Santorum Retirement Parties Begin

In Washington, the National Stonewall Democrats gear up for a big battle in November 2006

This past Sunday, instead of enjoying a perfectly blue autumn sky, about 20 men gathered at a private home in Washington, D.C. to raise money for the National Stonewall Democrats’ campaign to defeat Pennsylvania Republican Senator Rick Santorum.

The party was the culmination of a week of “Santorum Retirement Parties” the NSD has held across the country to mark the one-year point in advance of the election in which the group is confident the Senate’s third-ranking Republican will lose his job.

The Pennsylvania senator has long been on the LGBT hit list for his often strident comments about the place of gays and lesbians in American society. In 2003, after the U.S. Supreme Court struck down the nation’s anti-gay sodomy laws in the Lawrence v. Texas case, Santorum told the Associated Press that gay sex was on par with pedophilia, incest, and bestiality—bizarrely chatting up the reporter about man-on-dog sex—and therefore never protected under a right to privacy. He also became a major backer of the Federal Marriage Amendment, adopting the radical right’s contention that gay marriage was a threat to the stability of the traditional family.

At the time, Santorum seemed the embodiment of the conservative wave ushered into power after President Bill Clinton left the White House. But now, in the wake of all the problems facing the national Republican Party and the Bush administration, he seems vulnerable for that very reason.

“Pennsylvanians are tired of their senator being an arm of the extreme right,” said Eric Stern, Stonewall’s executive director.

The chances that Santorum might actually find himself unemployed in December 2006 seem good, despite the traditionally high re-election rate of incumbents.

Santorum possesses a record of votes and, more importantly, sometimes flamboyant public statements that can and will be parsed and used against him. His challenger, Democrat Bob Casey, has spent his time in government largely staying away from the public spotlight.

Casey, elected as Pennsylvania’s state treasurer just last year and the son of a popular former governor, Robert Casey, Sr., who died in 2000, is ahead more than 10 points in the polls.

At the Washington event, Stern outlined Stonewall’s plan for defeating Santorum, a strategy he said was based on lessons he learned while campaigning for the 2004 Democratic presidential nominee John Kerry in Iowa. Foremost, instead of shipping in out-of-state organizers unfamiliar with the territory, a mistake he said Democrats and independent groups supporting Kerry made nationwide, NSD has hired local consultants familiar with Pennsylvania’s issues—all the way down to who is running for the local school board.

“We are committed to only hiring local organizers, who have relationships with local county chairs, with the local Sierra Club, who don’t need to form those relationship two weeks before the election,” Stern said.

The other facet of NSD’s campaign is that it encompasses only Philadelphia and Pennsylvania where most of the state’s LGBT and progressive residents live. It is a strategy calculated to take advantage of the slim margins by which victory often comes these days.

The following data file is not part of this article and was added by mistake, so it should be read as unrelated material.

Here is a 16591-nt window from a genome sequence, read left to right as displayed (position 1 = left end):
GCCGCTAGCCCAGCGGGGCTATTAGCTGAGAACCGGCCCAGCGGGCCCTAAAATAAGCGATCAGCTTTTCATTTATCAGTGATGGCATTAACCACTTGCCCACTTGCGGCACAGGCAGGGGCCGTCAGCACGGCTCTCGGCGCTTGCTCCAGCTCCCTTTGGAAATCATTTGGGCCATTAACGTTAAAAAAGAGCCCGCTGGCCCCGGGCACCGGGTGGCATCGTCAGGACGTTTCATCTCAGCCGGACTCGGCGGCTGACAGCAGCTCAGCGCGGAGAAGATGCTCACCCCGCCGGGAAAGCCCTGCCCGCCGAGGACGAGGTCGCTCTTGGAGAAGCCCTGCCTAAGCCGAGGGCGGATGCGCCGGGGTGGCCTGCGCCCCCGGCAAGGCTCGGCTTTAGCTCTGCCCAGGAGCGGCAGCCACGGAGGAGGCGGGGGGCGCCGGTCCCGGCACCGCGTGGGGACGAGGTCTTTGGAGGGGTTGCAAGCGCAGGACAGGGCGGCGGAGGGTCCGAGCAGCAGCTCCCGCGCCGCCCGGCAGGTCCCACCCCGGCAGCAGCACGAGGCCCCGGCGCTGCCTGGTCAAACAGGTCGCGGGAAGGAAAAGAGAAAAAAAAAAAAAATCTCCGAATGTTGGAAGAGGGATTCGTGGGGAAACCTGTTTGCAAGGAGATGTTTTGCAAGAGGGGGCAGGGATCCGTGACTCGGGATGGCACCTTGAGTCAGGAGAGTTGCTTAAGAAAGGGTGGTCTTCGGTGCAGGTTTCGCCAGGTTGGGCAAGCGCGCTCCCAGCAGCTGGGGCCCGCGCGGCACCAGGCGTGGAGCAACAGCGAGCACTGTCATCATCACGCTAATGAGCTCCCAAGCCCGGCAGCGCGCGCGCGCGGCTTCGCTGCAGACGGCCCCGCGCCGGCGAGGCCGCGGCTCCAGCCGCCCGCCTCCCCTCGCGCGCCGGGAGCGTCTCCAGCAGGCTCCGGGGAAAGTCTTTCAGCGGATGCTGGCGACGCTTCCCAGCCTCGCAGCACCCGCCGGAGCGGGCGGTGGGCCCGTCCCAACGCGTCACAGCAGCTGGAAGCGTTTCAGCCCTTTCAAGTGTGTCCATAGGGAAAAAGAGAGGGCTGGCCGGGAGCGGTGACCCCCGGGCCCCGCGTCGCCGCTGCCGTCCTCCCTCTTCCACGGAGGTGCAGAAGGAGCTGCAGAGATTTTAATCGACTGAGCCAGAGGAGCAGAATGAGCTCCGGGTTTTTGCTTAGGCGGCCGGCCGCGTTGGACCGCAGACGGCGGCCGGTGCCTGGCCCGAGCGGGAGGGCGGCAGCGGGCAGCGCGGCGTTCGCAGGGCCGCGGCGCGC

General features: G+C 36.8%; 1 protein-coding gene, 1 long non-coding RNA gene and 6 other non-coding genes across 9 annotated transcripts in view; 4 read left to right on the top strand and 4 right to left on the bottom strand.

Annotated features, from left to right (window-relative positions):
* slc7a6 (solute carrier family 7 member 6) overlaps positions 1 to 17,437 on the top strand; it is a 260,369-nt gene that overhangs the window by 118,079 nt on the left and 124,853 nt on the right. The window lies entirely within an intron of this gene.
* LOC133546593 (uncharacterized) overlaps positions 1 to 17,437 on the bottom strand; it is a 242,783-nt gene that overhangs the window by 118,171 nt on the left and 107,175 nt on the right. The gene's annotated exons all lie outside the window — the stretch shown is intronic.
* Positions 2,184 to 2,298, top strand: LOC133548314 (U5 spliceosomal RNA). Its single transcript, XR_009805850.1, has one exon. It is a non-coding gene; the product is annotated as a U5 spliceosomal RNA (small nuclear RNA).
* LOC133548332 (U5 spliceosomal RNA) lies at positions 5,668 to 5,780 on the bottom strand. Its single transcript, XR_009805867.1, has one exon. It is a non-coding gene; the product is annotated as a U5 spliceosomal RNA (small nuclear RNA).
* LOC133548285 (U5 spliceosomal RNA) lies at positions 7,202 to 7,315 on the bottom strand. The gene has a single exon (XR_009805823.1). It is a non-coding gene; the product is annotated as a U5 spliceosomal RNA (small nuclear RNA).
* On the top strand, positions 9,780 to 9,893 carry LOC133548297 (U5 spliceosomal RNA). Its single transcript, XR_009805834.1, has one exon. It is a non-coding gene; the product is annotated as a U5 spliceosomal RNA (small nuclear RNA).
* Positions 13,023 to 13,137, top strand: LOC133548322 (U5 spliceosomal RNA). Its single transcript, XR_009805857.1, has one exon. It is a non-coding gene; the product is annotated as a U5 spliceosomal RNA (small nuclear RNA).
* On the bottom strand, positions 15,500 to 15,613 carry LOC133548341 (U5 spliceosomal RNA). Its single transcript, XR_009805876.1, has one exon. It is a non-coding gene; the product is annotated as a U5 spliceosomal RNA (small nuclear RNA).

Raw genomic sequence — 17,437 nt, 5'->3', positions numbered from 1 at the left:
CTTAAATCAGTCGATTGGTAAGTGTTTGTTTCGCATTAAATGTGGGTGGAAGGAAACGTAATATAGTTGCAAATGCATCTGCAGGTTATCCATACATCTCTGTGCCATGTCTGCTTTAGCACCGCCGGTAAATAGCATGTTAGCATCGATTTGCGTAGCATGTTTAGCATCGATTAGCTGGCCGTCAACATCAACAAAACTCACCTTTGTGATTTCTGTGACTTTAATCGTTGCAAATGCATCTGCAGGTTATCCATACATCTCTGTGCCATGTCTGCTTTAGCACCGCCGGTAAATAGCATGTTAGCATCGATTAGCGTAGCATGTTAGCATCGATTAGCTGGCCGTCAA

Pennsylvania went for Kerry in 2004 by fewer than 144,000 votes. With 8.4 million registered voters, and 48 percent of them Democrats, motivating the 250,000 estimated LGBT and sympathetic heterosexual voters who primarily reside in the two major urban areas could make the difference. Sensing victory, the Stonewall Democrats have budgeted $600,000 for the anti-Santorum effort, a huge amount for a single race by the standards of LGBT advocacy groups.

Should anyone question a national organization like Stonewall becoming so heavily invested in a state race, Stern countered by saying that Santorum represents something other than just one homophobic politician. His alignment with the right has made him the perfect demonstration target. A defeated Santorum would show the Republican conservative wing that their policies have a price, that targeting gays as a central part of the party’s platform can endanger the GOP’s political future.

“This has ramifications beyond taking out Santorum,” Stern said. “It will show that the use of bigotry has consequences.”

Santorum’s defeat would also signal a momentum shift away from Bush and his political allies among the U.S. electorate. Stern claimed this was already happening with the elections of two Democratic governors in Virginia and New Jersey earlier this month.

“He [Santorum] is the third-highest ranking Senate Republican. His defeat would be as sweet for us as when the Republicans took out Daschle,” Stern said.

Unlike other advocacy groups, Stern also said Stonewall has plans that go beyond a single election. The infrastructure put in place to defeat Santorum will remain. The organizers, offices, and voter lists will be used again and again during other Congressional races, in the 2008 presidential election, and in an expected anti-gay marriage referendum the same year.

“The very long-term goal is to make Democrats beholden to the LGBT vote,” Stern said.

The NSD’s “Santorum Retirement Parties” garnered more than $,8000 for the campaign. More fundraisers are planned throughout the following year.

Services

gaycitynews.com

More from Around NYC